My 8-year-old son jumped right into the more difficult areas like the circuit boards, which involved step-by-step instructions on completing a circuit on your own to light a lightbulb or start a fan.

The kids worked together as a team to build circuits.

 

Here’s what’s all in the exhibit:

– Learning and exploring primary sources of energy – nuclear, fossil, solar, geothermal, hydro, wind

– Performing hands-on experiments that test energy in motion

– Testing the power of wind energy with an air vortex cannon

– Discovering where energy comes from through interactive learning on a kiosk

– Testing the transfer of energy using an electric circuits board or hand crank bulbs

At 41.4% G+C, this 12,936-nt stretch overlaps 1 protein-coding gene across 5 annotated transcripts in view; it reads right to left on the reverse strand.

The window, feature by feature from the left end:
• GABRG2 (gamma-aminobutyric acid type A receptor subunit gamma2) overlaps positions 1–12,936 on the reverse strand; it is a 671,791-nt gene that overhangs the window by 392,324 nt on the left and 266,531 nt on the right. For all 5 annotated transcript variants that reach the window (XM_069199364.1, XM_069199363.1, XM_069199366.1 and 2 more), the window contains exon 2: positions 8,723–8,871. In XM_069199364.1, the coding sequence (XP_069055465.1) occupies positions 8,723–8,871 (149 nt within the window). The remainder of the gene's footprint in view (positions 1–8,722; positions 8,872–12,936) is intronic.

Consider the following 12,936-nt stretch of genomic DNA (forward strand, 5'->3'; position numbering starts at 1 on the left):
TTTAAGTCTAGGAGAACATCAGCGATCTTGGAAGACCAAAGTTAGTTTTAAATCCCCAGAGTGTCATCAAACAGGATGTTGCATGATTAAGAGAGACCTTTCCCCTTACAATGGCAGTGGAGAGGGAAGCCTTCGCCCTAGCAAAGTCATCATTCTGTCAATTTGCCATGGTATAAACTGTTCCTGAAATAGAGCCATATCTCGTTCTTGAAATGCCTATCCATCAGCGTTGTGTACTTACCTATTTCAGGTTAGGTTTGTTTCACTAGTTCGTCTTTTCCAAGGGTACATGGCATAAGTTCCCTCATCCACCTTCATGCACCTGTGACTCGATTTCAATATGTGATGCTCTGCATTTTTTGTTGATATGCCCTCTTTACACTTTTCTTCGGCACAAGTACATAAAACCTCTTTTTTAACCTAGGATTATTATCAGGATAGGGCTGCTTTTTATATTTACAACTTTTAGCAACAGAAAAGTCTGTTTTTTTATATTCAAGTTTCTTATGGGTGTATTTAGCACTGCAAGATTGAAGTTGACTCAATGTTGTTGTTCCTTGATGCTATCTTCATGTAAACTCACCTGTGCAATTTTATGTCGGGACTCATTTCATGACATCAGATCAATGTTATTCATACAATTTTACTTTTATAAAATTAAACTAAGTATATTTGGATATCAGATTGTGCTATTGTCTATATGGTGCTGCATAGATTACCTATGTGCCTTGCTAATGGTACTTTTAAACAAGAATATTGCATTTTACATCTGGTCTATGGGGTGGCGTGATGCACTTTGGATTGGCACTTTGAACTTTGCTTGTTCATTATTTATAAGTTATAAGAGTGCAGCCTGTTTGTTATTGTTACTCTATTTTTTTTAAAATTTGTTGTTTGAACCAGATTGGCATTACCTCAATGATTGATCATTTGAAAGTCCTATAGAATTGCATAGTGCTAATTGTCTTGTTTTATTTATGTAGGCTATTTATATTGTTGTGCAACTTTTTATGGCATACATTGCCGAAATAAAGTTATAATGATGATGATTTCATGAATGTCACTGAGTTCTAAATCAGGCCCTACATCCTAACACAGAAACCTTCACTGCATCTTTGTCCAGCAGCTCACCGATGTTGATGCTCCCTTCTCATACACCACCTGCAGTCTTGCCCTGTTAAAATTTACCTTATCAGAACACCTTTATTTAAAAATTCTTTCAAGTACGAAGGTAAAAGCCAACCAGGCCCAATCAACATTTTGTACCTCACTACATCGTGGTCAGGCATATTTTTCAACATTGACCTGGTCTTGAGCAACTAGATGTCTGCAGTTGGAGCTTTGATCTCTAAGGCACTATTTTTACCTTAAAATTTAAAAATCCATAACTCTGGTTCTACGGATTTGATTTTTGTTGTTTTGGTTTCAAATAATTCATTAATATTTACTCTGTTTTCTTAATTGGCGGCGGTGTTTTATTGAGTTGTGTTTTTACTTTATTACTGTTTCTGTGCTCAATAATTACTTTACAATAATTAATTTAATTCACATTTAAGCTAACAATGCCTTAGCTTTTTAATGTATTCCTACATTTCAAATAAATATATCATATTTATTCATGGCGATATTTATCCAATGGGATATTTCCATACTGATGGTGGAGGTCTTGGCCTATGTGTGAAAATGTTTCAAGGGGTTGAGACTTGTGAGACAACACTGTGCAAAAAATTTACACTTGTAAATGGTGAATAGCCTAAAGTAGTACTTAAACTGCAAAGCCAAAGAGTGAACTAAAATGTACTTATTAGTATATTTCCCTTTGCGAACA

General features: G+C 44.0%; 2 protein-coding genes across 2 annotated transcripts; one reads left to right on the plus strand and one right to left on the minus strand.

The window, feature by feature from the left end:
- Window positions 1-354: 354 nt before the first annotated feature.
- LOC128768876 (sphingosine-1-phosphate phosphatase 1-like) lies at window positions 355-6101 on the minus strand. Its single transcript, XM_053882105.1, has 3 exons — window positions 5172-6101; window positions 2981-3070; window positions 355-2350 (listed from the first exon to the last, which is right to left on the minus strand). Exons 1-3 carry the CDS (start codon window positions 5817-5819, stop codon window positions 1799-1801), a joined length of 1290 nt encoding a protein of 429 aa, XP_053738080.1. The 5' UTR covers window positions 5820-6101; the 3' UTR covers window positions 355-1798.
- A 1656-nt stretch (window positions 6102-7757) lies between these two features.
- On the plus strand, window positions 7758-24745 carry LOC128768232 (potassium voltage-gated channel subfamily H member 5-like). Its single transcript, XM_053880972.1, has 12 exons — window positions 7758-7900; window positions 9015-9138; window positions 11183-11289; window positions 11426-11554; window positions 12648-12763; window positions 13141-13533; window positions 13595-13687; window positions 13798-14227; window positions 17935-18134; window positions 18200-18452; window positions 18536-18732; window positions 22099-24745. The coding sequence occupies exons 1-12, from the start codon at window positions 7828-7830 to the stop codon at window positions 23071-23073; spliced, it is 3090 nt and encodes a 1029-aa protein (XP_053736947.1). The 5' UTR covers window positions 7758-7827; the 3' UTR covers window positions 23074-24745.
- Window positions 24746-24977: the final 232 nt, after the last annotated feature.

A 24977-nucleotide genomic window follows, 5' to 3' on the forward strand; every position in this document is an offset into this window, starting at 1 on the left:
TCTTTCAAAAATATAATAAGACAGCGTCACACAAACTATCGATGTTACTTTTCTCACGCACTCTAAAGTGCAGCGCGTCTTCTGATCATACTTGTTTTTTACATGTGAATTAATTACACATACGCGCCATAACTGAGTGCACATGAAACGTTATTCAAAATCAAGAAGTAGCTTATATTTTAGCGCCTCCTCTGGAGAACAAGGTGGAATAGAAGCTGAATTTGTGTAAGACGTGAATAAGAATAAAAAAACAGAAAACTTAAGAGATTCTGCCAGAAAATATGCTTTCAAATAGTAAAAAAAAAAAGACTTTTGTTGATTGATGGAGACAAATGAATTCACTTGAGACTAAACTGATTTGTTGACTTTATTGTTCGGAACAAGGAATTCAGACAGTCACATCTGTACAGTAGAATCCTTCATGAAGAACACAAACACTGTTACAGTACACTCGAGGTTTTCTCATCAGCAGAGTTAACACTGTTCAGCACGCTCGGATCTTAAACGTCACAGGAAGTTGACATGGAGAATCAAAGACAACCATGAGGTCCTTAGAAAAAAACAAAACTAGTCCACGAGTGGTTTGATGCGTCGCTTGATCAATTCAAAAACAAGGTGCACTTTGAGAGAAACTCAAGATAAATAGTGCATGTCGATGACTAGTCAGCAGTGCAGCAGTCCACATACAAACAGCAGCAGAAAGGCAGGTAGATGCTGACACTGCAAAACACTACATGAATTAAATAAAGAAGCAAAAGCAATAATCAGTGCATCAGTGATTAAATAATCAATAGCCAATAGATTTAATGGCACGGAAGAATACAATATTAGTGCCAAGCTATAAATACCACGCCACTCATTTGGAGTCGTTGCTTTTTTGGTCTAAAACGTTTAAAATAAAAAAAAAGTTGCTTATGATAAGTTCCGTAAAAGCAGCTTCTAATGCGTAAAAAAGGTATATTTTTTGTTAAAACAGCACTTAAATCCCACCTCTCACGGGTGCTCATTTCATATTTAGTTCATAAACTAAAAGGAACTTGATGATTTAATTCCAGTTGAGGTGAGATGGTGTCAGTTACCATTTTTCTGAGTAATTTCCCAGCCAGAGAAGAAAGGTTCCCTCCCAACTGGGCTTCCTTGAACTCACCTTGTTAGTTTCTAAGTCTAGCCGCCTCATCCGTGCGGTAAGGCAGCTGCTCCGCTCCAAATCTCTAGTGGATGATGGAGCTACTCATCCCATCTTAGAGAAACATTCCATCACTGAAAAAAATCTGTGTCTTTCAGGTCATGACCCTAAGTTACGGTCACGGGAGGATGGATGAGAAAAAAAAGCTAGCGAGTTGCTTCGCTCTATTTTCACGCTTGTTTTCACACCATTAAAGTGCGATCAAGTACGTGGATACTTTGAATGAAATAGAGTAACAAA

– Experiencing conservation of energy through a newton’s cradle

– Learning about magnetic and electrical fields using magnets, snap circuitry, or sound tubes

This is one of the museum’s two annual interactive exhibits that focus on topics in science, technology, engineering or math (STEM). I enjoy timing our visits to the museum specifically to see these interactive exhibits, because my children enjoy them so much.

The Children’s Learning Center is a permanent exhibit at Strategic Air Command & Aerospace Museum in Nebraska.

We ended our visit by playing in the Children’s Learning center, walking around the planes, and trying out the flight simulator.

New-To-Us At The Museum

The kids finally got their chance to try out the simulation ride, too. It’s an additional fee ($10 each) and there is a height requirement that my daughter finally reached this year. For observers, it looked like an intense rollercoaster experience, completely with several spins upside down, but the kids loved it.